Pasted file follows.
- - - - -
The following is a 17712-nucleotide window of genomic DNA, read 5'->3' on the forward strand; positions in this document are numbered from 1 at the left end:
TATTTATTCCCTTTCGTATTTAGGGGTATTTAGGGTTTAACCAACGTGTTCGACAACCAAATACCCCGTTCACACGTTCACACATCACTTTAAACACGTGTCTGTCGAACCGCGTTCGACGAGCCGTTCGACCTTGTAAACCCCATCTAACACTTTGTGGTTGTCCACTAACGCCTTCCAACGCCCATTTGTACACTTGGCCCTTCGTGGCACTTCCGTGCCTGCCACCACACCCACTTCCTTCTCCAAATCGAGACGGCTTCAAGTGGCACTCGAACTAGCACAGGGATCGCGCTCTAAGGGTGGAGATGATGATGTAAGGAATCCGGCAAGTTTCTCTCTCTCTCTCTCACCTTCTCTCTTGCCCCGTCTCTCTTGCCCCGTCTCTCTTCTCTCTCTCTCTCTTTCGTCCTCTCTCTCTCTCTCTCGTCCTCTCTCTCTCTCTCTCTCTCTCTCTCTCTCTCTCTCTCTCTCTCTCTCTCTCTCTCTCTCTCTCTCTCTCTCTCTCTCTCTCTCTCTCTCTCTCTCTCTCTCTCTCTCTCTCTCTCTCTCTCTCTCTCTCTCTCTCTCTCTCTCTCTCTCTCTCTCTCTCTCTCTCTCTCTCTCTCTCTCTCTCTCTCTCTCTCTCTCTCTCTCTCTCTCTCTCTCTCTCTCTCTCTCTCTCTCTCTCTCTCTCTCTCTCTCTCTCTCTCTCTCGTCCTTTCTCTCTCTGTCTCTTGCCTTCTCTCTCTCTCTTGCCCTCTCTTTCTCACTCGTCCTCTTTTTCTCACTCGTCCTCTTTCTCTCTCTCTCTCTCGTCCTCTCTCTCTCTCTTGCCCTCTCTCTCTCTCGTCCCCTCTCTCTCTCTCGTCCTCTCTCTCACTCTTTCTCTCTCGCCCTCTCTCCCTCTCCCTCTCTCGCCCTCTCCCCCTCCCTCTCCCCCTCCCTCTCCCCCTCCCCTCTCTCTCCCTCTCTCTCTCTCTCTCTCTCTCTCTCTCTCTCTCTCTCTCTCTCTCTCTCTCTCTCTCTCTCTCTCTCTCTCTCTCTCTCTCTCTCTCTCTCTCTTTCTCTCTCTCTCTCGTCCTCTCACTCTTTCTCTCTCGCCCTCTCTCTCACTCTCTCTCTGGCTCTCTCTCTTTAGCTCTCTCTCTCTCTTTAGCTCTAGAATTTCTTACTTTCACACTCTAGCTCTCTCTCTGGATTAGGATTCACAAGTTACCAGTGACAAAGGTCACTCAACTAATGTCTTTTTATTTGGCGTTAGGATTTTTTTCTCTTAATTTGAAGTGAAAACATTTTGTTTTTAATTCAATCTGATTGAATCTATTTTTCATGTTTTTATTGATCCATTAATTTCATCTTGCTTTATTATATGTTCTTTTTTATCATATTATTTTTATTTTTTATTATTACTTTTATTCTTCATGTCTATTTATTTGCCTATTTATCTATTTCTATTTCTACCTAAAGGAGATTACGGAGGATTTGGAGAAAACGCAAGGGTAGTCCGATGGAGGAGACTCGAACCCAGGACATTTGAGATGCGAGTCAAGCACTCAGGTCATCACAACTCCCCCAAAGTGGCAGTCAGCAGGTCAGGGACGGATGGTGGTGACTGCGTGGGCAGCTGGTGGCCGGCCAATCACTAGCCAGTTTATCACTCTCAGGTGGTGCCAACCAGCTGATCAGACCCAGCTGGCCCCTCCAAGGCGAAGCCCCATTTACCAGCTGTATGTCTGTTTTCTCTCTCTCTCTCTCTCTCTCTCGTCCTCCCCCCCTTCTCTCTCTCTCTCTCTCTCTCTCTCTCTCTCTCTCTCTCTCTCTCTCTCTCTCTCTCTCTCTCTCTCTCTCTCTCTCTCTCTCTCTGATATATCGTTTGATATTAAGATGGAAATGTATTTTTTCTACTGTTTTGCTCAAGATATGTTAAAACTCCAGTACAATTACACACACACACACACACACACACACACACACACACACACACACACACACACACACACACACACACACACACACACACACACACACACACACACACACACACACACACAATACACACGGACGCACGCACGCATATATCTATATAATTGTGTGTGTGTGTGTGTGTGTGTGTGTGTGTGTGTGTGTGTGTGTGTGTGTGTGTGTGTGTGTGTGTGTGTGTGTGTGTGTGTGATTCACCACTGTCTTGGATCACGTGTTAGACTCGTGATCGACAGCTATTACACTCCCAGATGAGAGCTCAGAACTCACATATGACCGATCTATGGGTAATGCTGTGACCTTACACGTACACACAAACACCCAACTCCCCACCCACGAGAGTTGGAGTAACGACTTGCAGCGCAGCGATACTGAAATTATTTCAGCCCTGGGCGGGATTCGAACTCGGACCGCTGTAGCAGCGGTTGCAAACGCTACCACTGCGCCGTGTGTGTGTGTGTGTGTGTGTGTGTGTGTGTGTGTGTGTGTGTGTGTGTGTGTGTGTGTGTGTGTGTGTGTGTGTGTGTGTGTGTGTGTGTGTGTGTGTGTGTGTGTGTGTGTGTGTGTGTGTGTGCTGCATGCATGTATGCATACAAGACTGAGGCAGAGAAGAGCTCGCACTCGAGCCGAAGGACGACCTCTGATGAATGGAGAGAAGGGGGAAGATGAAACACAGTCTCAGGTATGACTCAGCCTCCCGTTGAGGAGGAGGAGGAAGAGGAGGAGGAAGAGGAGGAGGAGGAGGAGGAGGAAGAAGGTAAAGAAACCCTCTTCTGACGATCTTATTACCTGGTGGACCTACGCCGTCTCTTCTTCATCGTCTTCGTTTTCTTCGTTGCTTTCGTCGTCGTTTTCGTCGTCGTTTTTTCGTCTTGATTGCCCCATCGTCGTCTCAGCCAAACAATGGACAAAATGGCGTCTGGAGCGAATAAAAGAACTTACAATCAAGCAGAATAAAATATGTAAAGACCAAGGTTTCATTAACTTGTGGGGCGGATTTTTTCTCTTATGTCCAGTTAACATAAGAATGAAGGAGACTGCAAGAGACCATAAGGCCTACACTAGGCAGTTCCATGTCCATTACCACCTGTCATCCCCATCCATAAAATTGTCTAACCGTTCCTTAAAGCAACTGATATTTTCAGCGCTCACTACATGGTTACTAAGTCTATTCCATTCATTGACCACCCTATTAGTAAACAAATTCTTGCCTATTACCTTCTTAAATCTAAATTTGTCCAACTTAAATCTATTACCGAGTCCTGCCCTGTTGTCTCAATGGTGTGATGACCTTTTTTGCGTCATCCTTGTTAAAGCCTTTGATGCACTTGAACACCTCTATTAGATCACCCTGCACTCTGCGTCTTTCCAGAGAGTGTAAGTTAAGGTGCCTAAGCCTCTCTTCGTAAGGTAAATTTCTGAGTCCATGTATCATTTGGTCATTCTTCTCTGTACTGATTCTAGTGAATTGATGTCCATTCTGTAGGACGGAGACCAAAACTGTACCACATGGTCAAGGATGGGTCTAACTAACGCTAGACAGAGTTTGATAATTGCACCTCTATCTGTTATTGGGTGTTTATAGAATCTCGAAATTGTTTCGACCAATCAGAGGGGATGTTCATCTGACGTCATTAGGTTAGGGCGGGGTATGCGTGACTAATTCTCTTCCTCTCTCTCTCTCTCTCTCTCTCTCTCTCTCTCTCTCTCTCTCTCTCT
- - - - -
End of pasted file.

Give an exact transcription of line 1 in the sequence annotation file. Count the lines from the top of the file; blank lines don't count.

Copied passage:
The following is a 17712-nucleotide window of genomic DNA, read 5'->3' on the forward strand; positions in this document are numbered from 1 at the left end: